Most truck drivers would agree the wages could be better.
No, scrap that.
Pretty much every truck driver would agree that the wages NEED to be a damn sight better.
Recruitment companies advertising driver opportunities will happily quote salaries of £34,000 a year. And that – apparently – is a starting salary.
Back in the real world, drivers in the field (well, on the road) know it’s a different story altogether.
Earning £34,000 as a truck driver is virtually impossible for existing drivers – let alone anyone just starting out behind the wheel.
Of course, before you can think about driving a truck professionally, you need to have the right training and qualifications in place. Unfortunately, this training doesn’t come cheap.
Companies offering such courses generally require the sum of about £3,000 to deliver the training. Plus the safety training fees. Plus the cost of a medical. Plus a whole host of other additional costs they feel like adding on the day.
So, you’ve done your training and you’ve found a job that’s OK (money wasn’t what you were expecting, but you know…). If you’re in a city, it might not be long before you find yourself with a parking ticket.
Returning to any vehicle to find a fine has been slapped on your windscreen is frustrating enough. Finding a parking ticket when you’re just doing your job can be infuriating. Especially when you know how hard it will be to claim that money back from the business.
And while I’m on a roll, what’s the deal with the planners? I doubt many hold an HGV licence. I sometimes wonder if some even know how to drive a car. Others act like they don’t even know what an HGV looks like.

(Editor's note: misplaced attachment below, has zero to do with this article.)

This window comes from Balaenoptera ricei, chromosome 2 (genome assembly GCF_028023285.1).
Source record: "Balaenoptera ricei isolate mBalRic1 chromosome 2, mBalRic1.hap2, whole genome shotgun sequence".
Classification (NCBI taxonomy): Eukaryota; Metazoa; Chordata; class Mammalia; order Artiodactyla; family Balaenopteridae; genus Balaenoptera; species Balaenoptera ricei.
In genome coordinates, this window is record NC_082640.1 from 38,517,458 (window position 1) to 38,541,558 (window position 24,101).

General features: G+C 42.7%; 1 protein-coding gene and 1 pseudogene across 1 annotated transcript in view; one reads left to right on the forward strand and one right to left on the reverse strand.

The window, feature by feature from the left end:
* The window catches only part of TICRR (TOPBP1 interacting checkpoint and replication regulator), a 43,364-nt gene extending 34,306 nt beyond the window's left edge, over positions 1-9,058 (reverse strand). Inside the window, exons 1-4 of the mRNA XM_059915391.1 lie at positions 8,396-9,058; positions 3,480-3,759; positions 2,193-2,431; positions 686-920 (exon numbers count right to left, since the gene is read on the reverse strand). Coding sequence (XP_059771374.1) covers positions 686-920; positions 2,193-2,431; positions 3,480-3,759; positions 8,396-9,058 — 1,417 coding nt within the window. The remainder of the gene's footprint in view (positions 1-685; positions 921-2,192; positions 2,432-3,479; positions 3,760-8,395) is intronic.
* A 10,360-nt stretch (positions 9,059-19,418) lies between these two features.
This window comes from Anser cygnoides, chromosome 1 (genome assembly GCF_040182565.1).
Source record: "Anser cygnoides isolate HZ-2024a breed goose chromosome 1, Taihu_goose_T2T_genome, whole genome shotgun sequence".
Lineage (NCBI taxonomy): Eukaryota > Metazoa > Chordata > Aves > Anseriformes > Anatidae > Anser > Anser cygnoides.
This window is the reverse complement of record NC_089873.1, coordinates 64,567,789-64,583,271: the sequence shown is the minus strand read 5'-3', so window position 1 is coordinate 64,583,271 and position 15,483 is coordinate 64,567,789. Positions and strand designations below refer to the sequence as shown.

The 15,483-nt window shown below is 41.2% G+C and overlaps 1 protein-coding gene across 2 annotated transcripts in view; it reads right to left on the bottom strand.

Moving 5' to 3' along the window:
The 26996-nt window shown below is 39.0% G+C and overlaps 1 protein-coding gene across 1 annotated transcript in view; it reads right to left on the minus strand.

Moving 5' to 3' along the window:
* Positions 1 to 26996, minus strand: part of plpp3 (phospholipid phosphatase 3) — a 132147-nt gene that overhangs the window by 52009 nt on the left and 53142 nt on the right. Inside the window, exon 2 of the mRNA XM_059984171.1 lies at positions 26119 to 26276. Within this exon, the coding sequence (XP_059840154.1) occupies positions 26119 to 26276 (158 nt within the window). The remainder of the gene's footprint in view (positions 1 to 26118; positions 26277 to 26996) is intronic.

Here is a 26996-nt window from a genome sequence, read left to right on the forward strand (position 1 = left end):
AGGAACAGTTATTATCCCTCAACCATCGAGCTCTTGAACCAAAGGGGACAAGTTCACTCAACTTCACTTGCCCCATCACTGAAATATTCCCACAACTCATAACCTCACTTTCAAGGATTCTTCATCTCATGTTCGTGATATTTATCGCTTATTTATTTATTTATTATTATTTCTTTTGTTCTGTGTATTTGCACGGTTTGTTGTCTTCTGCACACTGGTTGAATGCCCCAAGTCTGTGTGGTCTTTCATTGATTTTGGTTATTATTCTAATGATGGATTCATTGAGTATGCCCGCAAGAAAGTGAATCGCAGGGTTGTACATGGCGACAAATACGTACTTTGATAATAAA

Unfortunately, a degree in logistics planning does not transform anyone into a trucking logistics master.
I get that there’s a business to run, and all businesses need to hit targets and keep the customers happy. What I don’t get is how so many ‘managers’ lack the people management skills to get the job done and keep everyone happy.
Saying that, there are some companies that do get it right. I just wish there were more of them around.
If the industry is serious about finding a solution to the ongoing trucker shortage/crisis, companies need to keep drivers onside. And guess what? There are two – very simple – things they can do.
1. Pay drivers a fair wage
2. Treat drivers with the respect they deserve
It really is that simple. Let’s hope more companies move away from the ‘them’ and ‘us’ mentality and take a more united approach to trucking.
We can always hope, right…?